A recent post reminded me of an experience I had.
I recently had problems with my ASUS L3500H laptop, where it would turn itself off at (seemingly) random times. The first time or two I simply wrote it off as a software conflict, but it wasn’t long before it was happening regularly — which had me concerned. My initial thought was that I had a virus. I ran check after check (including online scans and other, downloadable, A/V programs from the web — not to mention Spyware, Adware and any other scanner I could think of), which produced nothing.
Hmmm… so, I start Googling various phrases regarding my problem to see if anyone else is having the same problem. It took a little digging, and a bunch of search term modifications, before I found what I was looking for. I don’t have the link to where I actually found this information as it was a couple of months ago now… sorry! Don’t worry, though — that’s what this post is all about! 😉
What I found was a post that talked about various laptops turning themselves off at random times, just like mine! So far, so good — what’s the cause, I wondered, as I read on. As the cause of all my problems revealed itself, I couldn’t believe what I was reading — it seems that all my problems were caused by me! Well, not physically by me, but simply due to my lack of attention to the cleaning of my machine.
Cleaning? You’re supposed to clean them? 🙂
Yup, especially if you have cats!
Upon removal of the cover from my laptop, it was evident this was the problem. Dust Bunnies running wild everywhere — attacking my CPU, RAM and HD! I quickly grabbed for my can of compressed air and started blasting Bunnies (if I could only make some Star Trek type phaser sounds)!
Sorry, got a little excited there! Actually, I did something prior to blasting those nasty Bunnies… I downloaded and installed a program called SpeedFan. Upon running SpeedFan, I recorded all of my current temperatures, shut down my machine and then started blasting Bunnies. It only took about 10 minutes with the compressed air and a small paint brush to clean it up.
Well, here comes the real tell-tale — I fired it up, ran SpeedFan again and checked my temps. Amazing! The temperature was 30 degrees cooler on my CPU! In fact, all temperatures were lower across the board.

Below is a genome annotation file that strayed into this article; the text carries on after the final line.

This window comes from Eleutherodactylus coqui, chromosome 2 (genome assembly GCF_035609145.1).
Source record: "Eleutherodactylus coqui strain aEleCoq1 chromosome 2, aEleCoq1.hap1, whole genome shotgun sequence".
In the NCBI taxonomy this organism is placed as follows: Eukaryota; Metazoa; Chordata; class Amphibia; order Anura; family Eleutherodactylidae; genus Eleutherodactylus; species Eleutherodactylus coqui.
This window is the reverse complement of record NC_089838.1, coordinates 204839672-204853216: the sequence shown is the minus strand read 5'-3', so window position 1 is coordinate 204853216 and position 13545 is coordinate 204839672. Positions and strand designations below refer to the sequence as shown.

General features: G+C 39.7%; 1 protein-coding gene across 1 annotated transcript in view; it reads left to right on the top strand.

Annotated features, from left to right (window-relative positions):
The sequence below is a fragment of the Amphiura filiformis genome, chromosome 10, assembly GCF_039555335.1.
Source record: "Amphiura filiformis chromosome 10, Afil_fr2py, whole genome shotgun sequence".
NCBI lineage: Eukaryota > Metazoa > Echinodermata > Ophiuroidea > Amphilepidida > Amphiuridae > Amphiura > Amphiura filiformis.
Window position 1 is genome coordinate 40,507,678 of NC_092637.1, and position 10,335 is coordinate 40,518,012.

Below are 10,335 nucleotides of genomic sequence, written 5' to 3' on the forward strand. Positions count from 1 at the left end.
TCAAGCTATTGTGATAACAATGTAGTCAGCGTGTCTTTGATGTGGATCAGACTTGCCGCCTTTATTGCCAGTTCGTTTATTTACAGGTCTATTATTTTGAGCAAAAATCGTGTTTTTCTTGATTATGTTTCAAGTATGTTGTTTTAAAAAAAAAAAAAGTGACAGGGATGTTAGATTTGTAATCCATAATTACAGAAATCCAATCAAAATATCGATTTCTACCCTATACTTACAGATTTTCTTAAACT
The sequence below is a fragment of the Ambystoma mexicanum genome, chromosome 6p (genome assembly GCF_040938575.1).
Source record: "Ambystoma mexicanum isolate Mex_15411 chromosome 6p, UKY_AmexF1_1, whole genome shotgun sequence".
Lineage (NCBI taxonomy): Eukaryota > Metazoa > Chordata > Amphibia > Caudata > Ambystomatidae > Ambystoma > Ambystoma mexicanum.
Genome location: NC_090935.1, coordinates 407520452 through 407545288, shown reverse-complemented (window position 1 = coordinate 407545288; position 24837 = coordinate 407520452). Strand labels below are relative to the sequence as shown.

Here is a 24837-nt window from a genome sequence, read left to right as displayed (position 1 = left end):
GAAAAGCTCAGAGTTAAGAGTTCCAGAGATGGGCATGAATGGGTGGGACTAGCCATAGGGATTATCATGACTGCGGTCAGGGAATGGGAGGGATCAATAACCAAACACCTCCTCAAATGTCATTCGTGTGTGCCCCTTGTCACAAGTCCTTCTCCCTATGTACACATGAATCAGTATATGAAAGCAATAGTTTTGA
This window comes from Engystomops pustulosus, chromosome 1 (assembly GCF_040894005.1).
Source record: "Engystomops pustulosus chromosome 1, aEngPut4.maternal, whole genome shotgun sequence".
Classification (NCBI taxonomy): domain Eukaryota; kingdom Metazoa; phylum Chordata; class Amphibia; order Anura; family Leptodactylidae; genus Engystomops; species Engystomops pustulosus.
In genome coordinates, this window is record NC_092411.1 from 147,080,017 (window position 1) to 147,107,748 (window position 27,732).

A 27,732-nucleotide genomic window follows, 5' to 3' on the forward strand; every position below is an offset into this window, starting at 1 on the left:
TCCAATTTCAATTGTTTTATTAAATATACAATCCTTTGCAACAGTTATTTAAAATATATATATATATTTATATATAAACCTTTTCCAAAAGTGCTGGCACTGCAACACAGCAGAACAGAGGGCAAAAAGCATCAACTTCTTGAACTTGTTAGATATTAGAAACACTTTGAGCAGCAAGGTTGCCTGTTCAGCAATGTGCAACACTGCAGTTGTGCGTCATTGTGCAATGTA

I would like to point out that it is not an ASUS problem, nor is it related to any particular manufacturer. I found that this is related to the XP operating system, and is why I didn’t notice the problem until after I wiped out 2K and installed XP (yeah, I know… and that’s why I’ve recently switched to Linux!).
I also noted that these, seemingly, random turn offs were not random at all. The problem is directly related to the temperature of the CPU. The temperature of the CPU goes up under heavy loads, such as virus scanning, which is when I noticed the problem the most. The more the CPU is used, the more heat is generated. Once the “critical” temperature has been reached, the OS will turn off the computer in an effort to avoid physical damage.
I am happy to report that my laptop has been running smoothly ever since the cleaning. I have also gotten into the habit of taking off the covers from all my machines, on a monthly basis, and blowing them out with compressed air! I hope this post has inspired you to clean out those Dust Bunnies as well! 🙂
NOTE: Please be very careful when using compressed air around the CPU, RAM and Motherboard! Compressed air is in a liquid form inside the can — holding it upside-down, or at odd angles can result in liquid being disbursed from the nozzle. This liquid is EXTREMELY cold and can freeze your CPU, RAM and/or other chips on your Motherboard instantly, rendering them useless!